Women Disciples and the Great Commission -- By: A. Boyd Luter, Jr.
TrinJ 16:2 (Fall 1995) p. 171
After a lull in interest during much of the 1980s, the subject of discipleship seems to be making something of a comeback in evangelical circles. If nothing else, the publication of Michael J. Wilkins’s ambitious, but readable, theology of discipleship, Following the Master: Discipleship in the Footsteps of Jesus,1 seems to have represented a significant step in that direction, including some brief, but helpful, discussions of women disciples.
Yet, for all that has been written on discipleship by evangelicals, very little has focused on women as disciples in the NT. If the subject comes up at all, it is usually as a virtual afterthought to treatment of the male disciples, usually the twelve apostles.
By this point in the mid-1990s, having debated the role of women in the church and ministry at length, it is high time to ask a focusing exegetical-theological question: Is there a special kind of discipleship related to women that is evident in the NT?
This article will seek to answer that question by: 1) suggesting several ways that women disciples can be recognized, beyond the obvious discipleship terminology; and 2) doing fresh structural study of the context of each of the Great Commission passages in the gospels and Acts 1. Because of the breadth of the material treatment, this is not intended as an in-depth study, but as a seminal and suggestive overview.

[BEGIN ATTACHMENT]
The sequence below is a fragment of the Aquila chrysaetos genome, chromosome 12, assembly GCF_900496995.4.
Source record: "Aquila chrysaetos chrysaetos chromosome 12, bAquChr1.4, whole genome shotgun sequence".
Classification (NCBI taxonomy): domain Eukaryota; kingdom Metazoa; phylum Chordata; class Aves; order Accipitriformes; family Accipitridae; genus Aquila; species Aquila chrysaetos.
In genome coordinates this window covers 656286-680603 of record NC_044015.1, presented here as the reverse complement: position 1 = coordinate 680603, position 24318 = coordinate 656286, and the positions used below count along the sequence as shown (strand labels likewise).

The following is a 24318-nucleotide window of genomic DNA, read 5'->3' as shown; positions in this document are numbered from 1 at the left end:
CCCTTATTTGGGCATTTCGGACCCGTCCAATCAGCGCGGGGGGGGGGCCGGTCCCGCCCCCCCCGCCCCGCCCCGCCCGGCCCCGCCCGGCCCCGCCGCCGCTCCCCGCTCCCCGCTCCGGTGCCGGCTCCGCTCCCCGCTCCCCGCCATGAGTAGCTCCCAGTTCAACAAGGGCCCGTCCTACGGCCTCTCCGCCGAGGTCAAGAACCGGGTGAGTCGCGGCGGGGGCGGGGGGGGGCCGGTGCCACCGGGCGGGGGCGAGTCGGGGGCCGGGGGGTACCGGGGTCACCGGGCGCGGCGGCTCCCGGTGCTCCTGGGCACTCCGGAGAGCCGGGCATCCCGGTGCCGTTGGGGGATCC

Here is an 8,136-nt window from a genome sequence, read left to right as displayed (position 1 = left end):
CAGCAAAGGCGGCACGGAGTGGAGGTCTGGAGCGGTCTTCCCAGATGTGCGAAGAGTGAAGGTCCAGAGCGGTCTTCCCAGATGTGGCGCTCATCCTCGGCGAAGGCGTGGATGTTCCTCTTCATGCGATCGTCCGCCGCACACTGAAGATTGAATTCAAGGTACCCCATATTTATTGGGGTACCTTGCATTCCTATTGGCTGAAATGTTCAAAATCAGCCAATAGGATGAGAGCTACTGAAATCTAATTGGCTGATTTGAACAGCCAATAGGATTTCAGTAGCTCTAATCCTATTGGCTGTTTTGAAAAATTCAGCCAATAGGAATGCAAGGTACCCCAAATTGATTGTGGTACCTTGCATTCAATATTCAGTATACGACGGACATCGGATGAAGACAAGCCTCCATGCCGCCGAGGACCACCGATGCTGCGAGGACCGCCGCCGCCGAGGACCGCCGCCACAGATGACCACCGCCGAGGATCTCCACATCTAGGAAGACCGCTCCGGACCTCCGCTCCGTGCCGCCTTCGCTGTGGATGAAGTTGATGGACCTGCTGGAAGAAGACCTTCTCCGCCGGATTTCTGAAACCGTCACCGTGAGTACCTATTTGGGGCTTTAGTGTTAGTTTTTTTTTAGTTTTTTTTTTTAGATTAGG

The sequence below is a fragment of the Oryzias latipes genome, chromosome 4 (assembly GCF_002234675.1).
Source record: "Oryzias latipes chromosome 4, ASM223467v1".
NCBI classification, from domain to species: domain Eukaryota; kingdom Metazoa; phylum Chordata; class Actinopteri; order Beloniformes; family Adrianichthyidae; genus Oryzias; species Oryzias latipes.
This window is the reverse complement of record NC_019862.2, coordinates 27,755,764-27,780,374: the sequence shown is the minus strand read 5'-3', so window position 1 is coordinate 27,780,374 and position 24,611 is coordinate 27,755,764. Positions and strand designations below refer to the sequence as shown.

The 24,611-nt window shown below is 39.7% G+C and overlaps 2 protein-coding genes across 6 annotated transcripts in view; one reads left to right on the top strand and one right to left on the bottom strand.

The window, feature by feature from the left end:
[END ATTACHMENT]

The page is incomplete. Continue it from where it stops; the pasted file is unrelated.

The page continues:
I. Discipleship in Other Words
The primary factor of confusion in studying NT discipleship as it relates to women is that only one woman is out-and-out called a
* A. Boyd Luter is Adjunct Professor of Biblical Studies at Golden Gate Baptist Theological Seminary, Southern California Campus, Brea, California.
TrinJ 16:2 (Fall 1995) p. 172
“disciple.” That woman is Tabitha (or Dorcas) in Acts 9:36, who is described as a μαθήτρια (“female disciple”).
But, is such terminology the only way that a disciple is identified in the NT? At first glance, one might draw that conclusion. The “drought” of terminology is seen in that the focal words μαθητής (“disciple”) and μαθητεύω (“make a disciple of”) are both quite common in the gospels and Acts, but not found at all in the epistles and Revelation. Because of this yawning, unexpected absence, there has been a tendency to act as if the first five books of the NT are the only ones that really have anything to say...
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